When Damien Hirst’s Treasures from the Wreck of the Unbelievable opened this spring in two spectacular Venetian exhibition venues owned by French billionaire François Pinault – Punta della Dogana and Palazzo Grassi – it was met by a huge, if divided, critical response. The Economist suggested it “may be the most ambitious exhibition ever mounted by an artist”.
Damien Hirst’s Treasures from the Wreck of the Unbelievable is at Palazzo Grassi and Punta Della Dogana, Venice, until 3 December 2017.
The accompanying mock-documentary, parts of which can be seen as part of Hirst’s Venice extravaganza at the Palazzo Grassi and Punta Della Dogana, is currently sold by Park Circus.
Coinciding with each Venice Biennale since 2011, the Pinault Foundation has showcased artists from its enormous collection, as well as other works, in highly ambitious, perfectly curated and presented exhibitions. One of the highlights of the 2015 Biennale, for instance, was Slip of the Tongue, featuring and curated by artist Danh Vo with curator Carolina Bourgeois. In departure from this group format, however, it was announced that in 2017 the foundation would present a solo exhibition of new work by Damien Hirst – an extravaganza entitled Treasures from the Wreck of the Unbelievable.
Unbelievable indeed. I was not alone in my astonishment that the curatorial powerhouse responsible for three excellent and highly memorable exhibitions (including one of the most beautiful shows I have ever seen) should now present a super-sized solo show by an artist whose work for many years had not been as well regarded for many years as his powerful and influential early work. Might it even spell the end of Hirst’s career?
When the show opened a month before the Biennale, the scale of this giant and lavish project was revealed. I was amazed to find many serious critics and collectors lining up to endorse and support it. By the time I arrived in Venice for the preview of the Biennale, word on everyone’s lips was that the show was 60-70 percent sold. I’d seen so much in the art press that I didn’t prioritise the exhibition, instead focusing on the Biennale itself, but on my last day, I decided to use my free pass and see what all the excitement was about.
I was amused to find that in the entrance to the exhibition at Punta della Dogana, the wall text about the show read more like a film pitch than the usual erudite ‘artspeak’. It vividly set the scene of an expedition in 2008 that found the wreck of a ship laden with treasure. It disclosed that the Unbelievable had belonged to a mythical art collector (a freed Roman slave) and its bounty destined for a temple he had built for the purpose. The ship and its cargo were lost and lay undiscovered until 2008. Accompanying the text was an exquisitely shot short film, a ‘teaser’ that appeared to show the ocean salvage mission.
Upon entering the gallery, I felt as if I was walking around a Hollywood film studio lot of a lavish underwater fantasy film from an era before CGI. The enormous sculptures dwarfed their audience; some appeared to be fresh from the ocean bed, riddled with elaborate barnacles and corals, while others appeared restored, gleaming, clean, metal, marble and glass. I soon began to recognise some of the characters, derived from antiquity, but via Ray Harryhausen. Ironically, even though some of the figures appeared to be directly copied, the effect was quite different – Harryhausen conjured up giants, monsters and mythical scenes from table-top stop-frame animated figures while, rather like the unimaginative but highly successful Guardians of the Galaxy franchise, Hirst’s works simply knock the viewer out with scale, muscle, naked women and money.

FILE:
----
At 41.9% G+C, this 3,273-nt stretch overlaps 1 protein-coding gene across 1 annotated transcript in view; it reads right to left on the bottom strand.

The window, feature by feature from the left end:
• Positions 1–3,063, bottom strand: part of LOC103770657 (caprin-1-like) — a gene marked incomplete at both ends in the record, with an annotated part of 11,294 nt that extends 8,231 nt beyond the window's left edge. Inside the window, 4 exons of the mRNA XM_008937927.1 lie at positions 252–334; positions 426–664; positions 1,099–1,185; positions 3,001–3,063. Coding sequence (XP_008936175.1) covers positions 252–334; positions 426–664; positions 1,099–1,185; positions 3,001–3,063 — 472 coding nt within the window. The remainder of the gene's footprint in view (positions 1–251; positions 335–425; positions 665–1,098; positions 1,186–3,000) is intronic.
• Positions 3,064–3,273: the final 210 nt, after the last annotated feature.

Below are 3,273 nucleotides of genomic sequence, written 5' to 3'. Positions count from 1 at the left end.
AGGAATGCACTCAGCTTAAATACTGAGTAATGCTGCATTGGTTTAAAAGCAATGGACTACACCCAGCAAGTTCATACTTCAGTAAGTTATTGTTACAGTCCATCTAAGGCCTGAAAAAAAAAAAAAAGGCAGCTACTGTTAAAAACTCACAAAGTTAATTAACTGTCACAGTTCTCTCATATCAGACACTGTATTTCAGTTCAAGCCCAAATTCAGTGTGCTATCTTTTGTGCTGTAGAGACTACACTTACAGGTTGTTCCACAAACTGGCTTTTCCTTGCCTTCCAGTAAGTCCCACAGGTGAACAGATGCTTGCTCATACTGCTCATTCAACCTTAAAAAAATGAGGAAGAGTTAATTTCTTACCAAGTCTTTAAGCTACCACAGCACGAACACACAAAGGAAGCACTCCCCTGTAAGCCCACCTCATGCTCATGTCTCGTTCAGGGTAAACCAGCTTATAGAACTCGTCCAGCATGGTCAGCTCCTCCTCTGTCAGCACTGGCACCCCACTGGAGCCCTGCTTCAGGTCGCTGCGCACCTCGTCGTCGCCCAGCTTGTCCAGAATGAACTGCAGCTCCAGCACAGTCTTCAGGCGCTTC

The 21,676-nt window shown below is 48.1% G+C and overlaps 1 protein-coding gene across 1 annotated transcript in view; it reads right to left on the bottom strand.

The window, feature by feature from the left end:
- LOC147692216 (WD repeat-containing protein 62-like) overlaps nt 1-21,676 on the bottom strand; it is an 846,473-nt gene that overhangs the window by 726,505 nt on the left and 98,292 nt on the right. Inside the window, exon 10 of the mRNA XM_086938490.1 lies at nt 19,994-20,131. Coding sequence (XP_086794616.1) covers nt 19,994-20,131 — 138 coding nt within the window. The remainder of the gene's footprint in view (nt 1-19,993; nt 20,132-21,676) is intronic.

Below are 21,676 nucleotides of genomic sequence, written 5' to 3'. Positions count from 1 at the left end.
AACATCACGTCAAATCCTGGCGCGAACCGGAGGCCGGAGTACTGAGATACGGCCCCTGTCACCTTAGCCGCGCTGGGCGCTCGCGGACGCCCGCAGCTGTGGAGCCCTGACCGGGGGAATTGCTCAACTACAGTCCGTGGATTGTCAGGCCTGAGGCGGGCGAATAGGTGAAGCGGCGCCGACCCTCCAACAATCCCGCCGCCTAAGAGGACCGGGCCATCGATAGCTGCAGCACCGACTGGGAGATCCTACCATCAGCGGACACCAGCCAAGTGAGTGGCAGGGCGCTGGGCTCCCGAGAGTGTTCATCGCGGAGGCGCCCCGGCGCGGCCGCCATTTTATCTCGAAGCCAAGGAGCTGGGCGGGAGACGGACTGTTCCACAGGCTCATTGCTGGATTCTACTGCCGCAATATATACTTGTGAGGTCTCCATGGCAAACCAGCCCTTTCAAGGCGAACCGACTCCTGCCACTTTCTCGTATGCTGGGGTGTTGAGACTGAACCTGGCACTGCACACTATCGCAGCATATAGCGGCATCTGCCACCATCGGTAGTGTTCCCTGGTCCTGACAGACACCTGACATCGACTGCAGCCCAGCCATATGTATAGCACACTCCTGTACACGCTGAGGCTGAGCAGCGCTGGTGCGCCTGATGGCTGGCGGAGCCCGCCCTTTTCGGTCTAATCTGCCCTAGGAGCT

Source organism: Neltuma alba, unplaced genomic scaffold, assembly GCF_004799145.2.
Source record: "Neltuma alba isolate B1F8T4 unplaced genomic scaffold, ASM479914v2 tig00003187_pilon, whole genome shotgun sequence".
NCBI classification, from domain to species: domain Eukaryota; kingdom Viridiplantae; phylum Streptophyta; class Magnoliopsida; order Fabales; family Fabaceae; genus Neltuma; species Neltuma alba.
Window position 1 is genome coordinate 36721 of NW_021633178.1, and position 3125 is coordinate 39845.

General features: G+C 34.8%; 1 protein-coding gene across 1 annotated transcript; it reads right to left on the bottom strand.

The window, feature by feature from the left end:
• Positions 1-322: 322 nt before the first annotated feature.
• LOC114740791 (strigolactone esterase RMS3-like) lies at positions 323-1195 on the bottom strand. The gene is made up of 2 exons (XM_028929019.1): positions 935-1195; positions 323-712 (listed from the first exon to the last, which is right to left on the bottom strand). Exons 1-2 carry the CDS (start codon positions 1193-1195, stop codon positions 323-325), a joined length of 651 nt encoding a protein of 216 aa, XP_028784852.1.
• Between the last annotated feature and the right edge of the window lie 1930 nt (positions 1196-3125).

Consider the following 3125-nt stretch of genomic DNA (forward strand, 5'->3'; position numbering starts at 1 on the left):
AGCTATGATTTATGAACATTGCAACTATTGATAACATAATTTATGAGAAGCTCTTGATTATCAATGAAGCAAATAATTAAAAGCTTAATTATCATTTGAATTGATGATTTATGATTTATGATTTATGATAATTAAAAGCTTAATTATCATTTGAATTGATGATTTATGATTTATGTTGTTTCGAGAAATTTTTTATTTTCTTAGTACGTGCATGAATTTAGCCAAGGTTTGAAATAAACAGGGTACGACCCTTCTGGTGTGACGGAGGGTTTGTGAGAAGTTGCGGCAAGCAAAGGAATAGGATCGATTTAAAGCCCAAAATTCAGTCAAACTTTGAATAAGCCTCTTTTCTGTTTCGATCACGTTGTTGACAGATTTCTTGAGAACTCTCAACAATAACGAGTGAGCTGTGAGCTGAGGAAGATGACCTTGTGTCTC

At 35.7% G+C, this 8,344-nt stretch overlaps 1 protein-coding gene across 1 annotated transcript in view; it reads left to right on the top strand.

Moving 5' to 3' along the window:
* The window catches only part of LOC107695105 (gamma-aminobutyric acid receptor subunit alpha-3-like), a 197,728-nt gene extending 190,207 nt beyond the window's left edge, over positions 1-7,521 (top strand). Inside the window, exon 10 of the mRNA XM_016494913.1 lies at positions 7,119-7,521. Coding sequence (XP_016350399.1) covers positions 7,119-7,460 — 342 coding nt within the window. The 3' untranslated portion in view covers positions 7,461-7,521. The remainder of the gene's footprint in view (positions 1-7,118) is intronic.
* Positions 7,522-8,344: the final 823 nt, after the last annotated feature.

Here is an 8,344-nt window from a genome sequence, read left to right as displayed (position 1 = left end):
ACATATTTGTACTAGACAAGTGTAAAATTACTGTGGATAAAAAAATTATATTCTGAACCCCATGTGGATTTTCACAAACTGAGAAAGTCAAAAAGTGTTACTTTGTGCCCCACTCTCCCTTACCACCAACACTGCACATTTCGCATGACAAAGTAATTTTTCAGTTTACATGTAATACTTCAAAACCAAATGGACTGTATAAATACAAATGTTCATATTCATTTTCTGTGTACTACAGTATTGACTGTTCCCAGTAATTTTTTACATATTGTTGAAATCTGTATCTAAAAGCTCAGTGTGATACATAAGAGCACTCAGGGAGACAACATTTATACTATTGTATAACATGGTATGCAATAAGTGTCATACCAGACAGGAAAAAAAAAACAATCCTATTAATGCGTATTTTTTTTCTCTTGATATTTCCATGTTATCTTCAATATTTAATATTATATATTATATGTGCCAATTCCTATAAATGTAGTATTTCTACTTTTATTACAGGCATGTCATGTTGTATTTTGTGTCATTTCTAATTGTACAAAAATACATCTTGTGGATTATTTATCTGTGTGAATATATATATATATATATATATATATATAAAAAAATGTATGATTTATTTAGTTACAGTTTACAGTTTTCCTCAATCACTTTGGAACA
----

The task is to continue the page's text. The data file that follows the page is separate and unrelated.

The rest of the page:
Looking around I saw more film images, including The Elephant Man. I couldn’t help thinking that Hirst seems impervious to performance but is captivated by prosthetics, the artifice.
Elsewhere I was reminded of Transformers, “coral-encrusted” and golden – another super-profitable film franchise and here a theme seems to develop.
A Spielberg/Harryhausen mash-up showed another sexy naked woman about to be devoured by sharks, an image key to the extremely successful Jaws franchise.
There are several characters from Disney in the show, but my own personal payoff came was this image. Who could this man holding hands with Mickey Mouse? Sergei Eisenstein! I had to give Hirst some credit here.
Hirst even gives himself a starring role, as he places himself within the treasures of the wreck. So, is he actually satirising himself and the mega-collectors? Is he satirising the art market and even the art world? Hirst is estimated to be worth $1 billion, but that is nothing compared with Pinault’s $20.5 billion from the luxury and fashion empire he runs with his son François-Henri Pinault, who is worth $19.5 billion (and happens to be married to Salma Hayek).
No. Satire requires criticism, but this is a folly and an unashamed celebration on an epic scale. It is also an enormous money-making endeavour, where the merchandising is the artwork and there are many more works in this project, not shown in the exhibition, with most prices ranging from $500,000 to $5 million (each piece is available in different sizes and materials). There are several books and there is a feature film, which was announced at Cannes.
As a collector mentioned to me in Harry’s Bar the evening before I saw the show, the difficulty for them is how to buy. “Is it the scale?” I asked, “I suppose few venues can accommodate the work?”
“No,” she replied. “What is important is the we cannot just buy one or two pieces, that wouldn’t make sense for a museum in this case – we need to buy a body of work and the difficulty is in selecting which pieces.”
This is not about art, it’s a show conceived as a blockbuster in a world where more is more.